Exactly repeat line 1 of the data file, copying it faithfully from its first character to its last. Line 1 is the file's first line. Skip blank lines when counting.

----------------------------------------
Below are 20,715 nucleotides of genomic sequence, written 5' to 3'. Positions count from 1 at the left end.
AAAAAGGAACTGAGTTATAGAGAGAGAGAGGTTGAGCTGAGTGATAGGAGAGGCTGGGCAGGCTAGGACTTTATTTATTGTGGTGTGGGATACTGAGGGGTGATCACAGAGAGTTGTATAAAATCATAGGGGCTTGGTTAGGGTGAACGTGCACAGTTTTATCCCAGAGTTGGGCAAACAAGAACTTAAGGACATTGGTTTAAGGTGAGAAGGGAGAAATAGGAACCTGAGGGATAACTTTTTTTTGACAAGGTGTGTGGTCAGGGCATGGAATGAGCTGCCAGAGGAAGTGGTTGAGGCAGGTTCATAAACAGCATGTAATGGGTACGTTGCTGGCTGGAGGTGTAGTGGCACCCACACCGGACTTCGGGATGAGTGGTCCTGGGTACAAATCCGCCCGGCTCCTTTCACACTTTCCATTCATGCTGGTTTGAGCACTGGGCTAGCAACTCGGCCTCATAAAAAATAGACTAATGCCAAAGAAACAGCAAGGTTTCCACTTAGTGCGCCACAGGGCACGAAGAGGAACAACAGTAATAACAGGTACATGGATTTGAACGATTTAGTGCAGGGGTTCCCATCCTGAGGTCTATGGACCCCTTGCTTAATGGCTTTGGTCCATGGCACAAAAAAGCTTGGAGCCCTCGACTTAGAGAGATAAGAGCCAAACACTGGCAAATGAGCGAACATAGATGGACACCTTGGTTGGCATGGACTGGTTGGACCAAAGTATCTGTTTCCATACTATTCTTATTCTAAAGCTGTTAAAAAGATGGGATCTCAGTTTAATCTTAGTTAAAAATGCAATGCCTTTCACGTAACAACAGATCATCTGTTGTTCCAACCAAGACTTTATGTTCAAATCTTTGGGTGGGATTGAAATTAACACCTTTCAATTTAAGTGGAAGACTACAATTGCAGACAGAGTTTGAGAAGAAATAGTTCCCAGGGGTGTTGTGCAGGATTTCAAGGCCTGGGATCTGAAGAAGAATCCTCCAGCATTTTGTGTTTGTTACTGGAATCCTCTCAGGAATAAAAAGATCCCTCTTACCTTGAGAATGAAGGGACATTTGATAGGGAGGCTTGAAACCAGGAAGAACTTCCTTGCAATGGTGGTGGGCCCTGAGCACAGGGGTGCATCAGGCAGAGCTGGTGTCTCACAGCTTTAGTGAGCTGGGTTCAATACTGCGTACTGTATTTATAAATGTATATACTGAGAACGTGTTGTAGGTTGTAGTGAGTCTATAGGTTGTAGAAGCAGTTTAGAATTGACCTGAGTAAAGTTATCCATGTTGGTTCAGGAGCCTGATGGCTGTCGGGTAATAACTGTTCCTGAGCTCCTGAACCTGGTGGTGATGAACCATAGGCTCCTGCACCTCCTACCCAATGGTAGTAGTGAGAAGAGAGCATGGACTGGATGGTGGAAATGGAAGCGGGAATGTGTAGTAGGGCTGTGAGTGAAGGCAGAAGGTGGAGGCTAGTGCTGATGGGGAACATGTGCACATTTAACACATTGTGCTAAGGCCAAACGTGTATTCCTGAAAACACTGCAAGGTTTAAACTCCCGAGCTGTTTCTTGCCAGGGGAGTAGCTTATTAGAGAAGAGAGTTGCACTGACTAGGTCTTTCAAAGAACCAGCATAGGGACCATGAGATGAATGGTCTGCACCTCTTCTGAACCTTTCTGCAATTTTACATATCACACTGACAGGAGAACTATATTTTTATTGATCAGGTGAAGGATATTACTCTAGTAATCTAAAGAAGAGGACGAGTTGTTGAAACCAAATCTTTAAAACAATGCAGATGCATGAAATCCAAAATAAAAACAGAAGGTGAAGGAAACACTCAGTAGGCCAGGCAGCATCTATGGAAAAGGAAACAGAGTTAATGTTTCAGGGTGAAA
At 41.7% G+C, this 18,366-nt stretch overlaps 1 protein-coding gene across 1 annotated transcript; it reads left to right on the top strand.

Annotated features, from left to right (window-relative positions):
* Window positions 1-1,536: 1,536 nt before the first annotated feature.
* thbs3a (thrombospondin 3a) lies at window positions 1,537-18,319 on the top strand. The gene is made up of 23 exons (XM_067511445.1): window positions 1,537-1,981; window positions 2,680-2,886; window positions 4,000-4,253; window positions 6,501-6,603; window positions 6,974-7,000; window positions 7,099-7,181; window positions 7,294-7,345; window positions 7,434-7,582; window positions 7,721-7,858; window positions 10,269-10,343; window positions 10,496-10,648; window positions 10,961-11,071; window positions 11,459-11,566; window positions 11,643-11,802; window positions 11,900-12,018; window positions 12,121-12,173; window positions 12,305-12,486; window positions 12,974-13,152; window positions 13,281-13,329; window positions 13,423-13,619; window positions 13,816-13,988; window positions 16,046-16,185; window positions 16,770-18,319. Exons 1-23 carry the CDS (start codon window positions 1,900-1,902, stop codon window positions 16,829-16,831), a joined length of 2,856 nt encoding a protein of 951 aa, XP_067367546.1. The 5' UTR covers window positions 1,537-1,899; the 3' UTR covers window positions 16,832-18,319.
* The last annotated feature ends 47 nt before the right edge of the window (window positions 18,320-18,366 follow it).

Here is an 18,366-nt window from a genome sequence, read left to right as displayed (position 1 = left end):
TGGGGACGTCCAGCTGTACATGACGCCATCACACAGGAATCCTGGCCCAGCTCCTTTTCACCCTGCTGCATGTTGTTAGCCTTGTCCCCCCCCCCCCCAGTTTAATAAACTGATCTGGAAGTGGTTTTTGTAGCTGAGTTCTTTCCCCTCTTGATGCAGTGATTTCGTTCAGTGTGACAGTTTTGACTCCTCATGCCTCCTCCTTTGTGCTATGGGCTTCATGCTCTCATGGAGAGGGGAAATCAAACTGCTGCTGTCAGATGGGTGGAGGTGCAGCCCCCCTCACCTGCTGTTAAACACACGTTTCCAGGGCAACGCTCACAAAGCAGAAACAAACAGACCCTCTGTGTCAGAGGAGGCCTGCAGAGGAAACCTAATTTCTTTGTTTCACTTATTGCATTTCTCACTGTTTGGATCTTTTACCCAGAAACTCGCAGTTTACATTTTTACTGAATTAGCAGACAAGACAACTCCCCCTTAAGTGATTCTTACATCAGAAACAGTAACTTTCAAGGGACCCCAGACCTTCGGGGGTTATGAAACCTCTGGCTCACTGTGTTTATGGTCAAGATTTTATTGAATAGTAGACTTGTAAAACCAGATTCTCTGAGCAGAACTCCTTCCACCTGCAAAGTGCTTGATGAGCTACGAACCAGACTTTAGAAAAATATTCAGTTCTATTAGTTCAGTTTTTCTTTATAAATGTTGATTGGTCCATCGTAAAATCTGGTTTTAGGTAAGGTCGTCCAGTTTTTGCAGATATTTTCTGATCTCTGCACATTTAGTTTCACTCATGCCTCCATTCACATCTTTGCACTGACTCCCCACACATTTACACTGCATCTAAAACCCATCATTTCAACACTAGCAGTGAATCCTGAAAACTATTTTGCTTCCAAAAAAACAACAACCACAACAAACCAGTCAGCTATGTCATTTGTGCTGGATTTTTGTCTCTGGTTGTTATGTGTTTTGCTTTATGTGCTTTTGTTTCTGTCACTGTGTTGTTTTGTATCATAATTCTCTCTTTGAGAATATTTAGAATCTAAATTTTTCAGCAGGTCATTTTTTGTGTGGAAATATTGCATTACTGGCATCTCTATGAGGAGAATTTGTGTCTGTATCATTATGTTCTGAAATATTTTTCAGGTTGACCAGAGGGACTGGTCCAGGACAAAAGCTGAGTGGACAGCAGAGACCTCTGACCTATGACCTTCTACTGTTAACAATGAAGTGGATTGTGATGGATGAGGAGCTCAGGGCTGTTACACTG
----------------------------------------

Below are 20,715 nucleotides of genomic sequence, written 5' to 3'. Positions count from 1 at the left end.